From Montreal, at a joint meeting of the American and Canadian Geophysical Unions
In May 1996, eight climbers attempting to reach the peak of Mount Everest died. An analysis of weather patterns at the time suggests that a sudden drop in barometric pressure may have played a significant role in the tragedy.
During the first week of that month, Mount Everest lay beneath a zone of abnormally high atmospheric pressure, says Kent Moore, a physicist at the University of Toronto. When wind speeds dropped on the evening of May 9, mountaineers from two expeditions left their 8,000-meter-high base camp and headed for the 8,848-m summit. On the afternoon of May 10, a storm with near-hurricane-force winds engulfed the peak and trapped 26 climbers on the slopes.
By May 11, the previous week’s high barometric pressure had plummeted by about 5 percent. Although that may not sound like much, atop Mount Everest it’s enough to reduce a climber’s oxygen intake by 14 percent. For mountaineers already near their limits of endurance, the adverse effects of the pressure drop probably compounded the insults of fatigue, high winds, and extremely cold temperatures. Eight climbers didn’t make it back alive, a tragedy chronicled in Jon Krakauer’s 1997 book Into Thin Air (Villard).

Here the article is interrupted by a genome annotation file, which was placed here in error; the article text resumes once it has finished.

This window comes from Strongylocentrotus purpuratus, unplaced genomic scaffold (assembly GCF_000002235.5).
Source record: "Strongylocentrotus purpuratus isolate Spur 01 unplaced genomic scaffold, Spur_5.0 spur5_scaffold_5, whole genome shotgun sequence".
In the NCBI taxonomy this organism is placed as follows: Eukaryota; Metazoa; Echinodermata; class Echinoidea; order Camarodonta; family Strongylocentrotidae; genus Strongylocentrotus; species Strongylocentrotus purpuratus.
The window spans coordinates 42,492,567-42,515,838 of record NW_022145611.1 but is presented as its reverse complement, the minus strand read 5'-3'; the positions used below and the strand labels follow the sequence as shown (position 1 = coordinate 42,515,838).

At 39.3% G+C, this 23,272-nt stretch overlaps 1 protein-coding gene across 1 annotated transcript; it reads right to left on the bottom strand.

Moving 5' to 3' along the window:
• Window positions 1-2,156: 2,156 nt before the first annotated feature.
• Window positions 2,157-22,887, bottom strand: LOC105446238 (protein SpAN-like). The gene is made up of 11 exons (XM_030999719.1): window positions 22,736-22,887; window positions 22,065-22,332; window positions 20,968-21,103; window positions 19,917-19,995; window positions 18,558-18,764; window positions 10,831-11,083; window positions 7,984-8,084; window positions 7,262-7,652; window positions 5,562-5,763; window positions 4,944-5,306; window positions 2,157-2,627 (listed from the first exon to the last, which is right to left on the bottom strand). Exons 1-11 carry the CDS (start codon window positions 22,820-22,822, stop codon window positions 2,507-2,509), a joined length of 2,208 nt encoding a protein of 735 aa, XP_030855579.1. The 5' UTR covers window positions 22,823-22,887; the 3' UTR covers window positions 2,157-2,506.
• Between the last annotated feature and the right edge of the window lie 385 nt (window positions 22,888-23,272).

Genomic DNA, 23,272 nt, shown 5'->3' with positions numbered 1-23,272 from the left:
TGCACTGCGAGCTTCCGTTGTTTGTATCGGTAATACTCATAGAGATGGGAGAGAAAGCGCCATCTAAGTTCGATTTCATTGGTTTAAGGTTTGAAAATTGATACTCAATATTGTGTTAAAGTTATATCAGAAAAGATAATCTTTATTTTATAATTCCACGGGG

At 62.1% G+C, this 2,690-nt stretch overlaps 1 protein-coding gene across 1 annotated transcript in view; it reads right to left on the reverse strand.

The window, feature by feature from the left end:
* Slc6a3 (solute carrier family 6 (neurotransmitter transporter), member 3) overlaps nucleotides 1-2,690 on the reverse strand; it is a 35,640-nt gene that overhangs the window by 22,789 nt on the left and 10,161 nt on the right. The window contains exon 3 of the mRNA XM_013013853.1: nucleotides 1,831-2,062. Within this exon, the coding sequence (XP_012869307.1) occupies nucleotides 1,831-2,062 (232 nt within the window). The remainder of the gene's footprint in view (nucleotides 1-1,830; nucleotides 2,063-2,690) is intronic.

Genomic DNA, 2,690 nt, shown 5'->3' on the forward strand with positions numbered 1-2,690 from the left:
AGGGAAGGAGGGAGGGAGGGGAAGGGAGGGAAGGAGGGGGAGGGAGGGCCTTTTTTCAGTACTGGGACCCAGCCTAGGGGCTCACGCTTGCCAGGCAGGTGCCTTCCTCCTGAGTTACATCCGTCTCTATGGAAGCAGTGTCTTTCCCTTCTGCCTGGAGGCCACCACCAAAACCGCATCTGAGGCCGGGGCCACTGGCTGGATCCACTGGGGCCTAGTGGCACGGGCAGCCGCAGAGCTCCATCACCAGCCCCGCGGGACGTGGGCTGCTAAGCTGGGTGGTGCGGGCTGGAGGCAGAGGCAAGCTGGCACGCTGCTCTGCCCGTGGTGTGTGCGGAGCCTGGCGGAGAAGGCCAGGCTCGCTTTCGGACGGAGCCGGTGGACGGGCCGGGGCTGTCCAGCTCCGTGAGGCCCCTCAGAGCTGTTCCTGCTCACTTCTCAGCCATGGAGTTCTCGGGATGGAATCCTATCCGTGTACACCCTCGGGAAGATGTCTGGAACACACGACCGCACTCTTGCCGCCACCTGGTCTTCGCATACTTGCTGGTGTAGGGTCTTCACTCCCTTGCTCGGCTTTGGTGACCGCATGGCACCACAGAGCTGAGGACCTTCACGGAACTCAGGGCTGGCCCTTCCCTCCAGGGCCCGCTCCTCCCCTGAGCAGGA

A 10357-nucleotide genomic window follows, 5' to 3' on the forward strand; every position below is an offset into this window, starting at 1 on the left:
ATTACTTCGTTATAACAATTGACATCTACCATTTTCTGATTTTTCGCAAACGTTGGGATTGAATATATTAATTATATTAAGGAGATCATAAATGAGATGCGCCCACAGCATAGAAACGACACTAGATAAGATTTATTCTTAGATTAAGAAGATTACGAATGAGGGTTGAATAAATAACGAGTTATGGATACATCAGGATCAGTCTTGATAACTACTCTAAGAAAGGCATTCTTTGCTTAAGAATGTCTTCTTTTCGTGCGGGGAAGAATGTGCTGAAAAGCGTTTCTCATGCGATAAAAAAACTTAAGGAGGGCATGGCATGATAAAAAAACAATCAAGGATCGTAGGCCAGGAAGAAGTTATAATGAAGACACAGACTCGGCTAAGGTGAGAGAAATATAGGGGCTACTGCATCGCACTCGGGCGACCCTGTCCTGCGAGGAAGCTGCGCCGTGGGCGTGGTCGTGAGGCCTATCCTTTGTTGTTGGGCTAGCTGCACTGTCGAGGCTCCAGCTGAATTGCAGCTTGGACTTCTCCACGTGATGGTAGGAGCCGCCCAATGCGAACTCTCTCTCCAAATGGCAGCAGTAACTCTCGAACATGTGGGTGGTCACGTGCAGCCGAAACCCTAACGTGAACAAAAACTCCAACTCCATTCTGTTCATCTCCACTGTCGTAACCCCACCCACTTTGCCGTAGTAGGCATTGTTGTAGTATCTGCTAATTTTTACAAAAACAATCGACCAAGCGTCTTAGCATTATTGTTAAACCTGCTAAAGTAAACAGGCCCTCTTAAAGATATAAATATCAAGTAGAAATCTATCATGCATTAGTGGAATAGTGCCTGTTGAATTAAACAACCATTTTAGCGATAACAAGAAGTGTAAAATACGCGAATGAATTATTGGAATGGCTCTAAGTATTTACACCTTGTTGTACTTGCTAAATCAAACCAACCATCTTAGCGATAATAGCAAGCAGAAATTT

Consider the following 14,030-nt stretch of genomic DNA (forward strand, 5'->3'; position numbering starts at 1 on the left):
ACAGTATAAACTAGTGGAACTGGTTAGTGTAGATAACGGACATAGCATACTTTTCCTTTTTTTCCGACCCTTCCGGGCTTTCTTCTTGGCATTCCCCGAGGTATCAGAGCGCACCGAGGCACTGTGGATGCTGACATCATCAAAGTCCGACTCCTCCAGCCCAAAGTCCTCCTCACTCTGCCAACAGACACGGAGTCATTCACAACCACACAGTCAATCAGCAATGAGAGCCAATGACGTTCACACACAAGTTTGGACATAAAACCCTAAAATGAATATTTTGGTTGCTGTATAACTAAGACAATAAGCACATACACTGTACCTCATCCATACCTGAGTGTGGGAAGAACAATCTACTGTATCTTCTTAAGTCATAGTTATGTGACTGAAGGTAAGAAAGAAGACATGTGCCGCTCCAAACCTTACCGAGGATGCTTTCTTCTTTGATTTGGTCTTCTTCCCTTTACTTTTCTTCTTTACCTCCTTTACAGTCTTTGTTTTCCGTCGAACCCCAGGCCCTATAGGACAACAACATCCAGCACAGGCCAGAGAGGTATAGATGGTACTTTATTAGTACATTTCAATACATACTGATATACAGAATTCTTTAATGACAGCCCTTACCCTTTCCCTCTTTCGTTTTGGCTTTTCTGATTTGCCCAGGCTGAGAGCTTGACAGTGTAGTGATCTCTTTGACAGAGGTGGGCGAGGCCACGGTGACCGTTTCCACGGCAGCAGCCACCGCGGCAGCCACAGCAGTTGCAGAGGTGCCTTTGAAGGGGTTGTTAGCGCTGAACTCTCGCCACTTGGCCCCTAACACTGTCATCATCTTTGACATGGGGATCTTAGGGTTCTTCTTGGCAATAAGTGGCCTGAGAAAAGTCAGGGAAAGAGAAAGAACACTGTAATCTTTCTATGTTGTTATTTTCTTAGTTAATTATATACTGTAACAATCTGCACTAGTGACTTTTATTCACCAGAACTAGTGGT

Moore’s analysis suggests that the sudden drops in barometric pressure on Mount Everest in springtime are associated with jet streaks, which are areas of higher-than-average wind speed within the jet stream that steers storm systems through the Himalayan region each spring. If confirmed, this linkage could open a way to forecast significant drops in barometric pressure, possibly preventing some climbing catastrophes, says Moore.